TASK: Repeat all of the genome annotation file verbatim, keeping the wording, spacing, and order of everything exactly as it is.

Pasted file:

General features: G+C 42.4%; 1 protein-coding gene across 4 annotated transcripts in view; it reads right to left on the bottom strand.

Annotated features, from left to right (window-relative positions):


General features: G+C 42.4%; 1 protein-coding gene across 4 annotated transcripts in view; it reads right to left on the bottom strand.

Annotated features, from left to right (window-relative positions):